Celeste Barber has spoken up about the backlash to her bushfire fundraiser, more than three years after an Australian high court ruled the $51 million she raised for the NSW Rural Fire Service could not be distributed to other impacted states and communities.
“I realised no matter what you do, people will always find something wrong with it. Always,” she told the sold-out audience.
As Barber, like so many of us, watched in horror as Australia was ravaged by flames, she urged her followers to donate to the Rural Fire Service (RFS) and Brigades Donation Fund, starting a Facebook fundraiser for the cause with a goal of $30,000.
But Barber’s millions of followers far exceeded expectations, eventually raising a total of $51.3 million. In response, the comedian promised the funds would be shared across Australia, posting to Instagram, “It’s going to the RFS and it will be distributed out.”
“I’m going to make sure that Victoria gets some, that South Australia gets some, also families of people who have died in these fires, the wildlife.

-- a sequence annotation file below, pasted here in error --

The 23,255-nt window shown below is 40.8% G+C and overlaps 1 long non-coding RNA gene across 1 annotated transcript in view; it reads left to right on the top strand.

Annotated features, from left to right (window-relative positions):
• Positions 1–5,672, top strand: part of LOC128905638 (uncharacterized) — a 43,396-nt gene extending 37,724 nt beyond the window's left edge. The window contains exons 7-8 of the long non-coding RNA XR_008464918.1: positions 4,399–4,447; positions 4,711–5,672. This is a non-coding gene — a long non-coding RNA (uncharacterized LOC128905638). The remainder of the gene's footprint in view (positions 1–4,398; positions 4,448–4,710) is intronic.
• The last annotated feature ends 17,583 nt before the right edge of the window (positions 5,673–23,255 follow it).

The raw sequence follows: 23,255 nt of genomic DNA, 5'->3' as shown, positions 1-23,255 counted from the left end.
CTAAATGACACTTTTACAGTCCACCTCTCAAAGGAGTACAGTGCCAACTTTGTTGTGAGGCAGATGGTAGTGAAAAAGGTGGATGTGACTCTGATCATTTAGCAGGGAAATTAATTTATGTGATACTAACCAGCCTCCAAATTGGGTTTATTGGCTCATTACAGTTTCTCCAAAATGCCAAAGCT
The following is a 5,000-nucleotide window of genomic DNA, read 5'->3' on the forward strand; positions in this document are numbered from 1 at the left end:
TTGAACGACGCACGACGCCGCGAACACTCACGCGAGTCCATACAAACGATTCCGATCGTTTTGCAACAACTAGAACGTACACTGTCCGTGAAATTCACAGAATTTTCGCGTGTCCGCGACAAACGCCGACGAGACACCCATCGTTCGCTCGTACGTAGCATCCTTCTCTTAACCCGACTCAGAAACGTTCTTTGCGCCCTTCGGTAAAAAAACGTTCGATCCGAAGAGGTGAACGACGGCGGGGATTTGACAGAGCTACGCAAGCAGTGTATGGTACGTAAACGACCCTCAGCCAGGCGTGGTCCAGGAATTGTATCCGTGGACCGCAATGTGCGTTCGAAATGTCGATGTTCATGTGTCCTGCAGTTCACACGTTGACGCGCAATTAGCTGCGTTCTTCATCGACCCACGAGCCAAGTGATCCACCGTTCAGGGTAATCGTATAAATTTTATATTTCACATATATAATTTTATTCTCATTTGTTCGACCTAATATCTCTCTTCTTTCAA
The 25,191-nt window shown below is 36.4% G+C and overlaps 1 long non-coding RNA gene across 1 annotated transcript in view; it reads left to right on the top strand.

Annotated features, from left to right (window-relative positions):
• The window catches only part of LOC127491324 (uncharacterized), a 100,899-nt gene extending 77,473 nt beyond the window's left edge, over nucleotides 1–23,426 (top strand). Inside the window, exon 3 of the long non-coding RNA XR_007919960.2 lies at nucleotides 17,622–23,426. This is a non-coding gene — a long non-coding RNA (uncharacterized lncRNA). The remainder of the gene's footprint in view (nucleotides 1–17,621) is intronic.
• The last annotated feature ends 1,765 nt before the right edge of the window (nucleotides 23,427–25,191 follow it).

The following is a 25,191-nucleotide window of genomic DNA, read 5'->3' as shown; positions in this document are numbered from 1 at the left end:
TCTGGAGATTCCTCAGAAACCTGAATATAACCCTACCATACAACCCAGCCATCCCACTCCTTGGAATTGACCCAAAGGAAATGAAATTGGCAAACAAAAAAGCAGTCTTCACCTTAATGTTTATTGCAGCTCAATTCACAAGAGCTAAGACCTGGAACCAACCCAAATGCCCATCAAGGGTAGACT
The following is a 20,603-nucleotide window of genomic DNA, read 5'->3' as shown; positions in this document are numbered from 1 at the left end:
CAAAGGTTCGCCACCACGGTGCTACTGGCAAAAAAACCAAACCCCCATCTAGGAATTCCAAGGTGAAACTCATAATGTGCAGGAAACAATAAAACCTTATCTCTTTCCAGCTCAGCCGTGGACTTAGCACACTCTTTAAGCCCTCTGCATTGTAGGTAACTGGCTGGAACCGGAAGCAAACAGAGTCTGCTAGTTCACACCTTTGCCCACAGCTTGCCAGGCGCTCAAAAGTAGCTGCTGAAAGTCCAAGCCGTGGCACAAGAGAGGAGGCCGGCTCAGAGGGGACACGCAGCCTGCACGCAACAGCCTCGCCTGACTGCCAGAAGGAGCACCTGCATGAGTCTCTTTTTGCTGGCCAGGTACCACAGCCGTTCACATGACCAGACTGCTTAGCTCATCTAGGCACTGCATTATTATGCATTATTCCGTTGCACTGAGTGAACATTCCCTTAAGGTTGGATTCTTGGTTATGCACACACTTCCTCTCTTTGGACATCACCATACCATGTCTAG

“I’m hearing you all. I want you to know that, otherwise why raise this money if it’s not going to go to the people who absolutely need it,” she wrote at the time.
But despite her best efforts, the NSW supreme court ultimately ruled that the funds must go to the RFS and Brigades Donation Fund.
The ruling resulted in a host of backlash for the comedian, with critics accusing her of misleading her followers.
“What Celeste did wrong was that she said to her fans, followers and donors that the funds would be dispersed to other entities like wildlife charities, and it would go to other states like Victoria,” Managing Director of online fundraising platform Mycause, Tania Burstin, told 3AW.
Celeste responded to the backlash on stage at marie claire’s Power Talks event, saying, “I’m telling you, you could raise 51 million dollars for the worst national disaster this country has ever seen, and people will [still have a problem with it].”
“You can stand in front of parliament fighting for that money to be used in the way that it was intended. You can fight the High Court of the country and beg them to consider people and the situation they are in, and it still won’t be enough. So you need to stay on the right side of things. And that’s what I try to do.”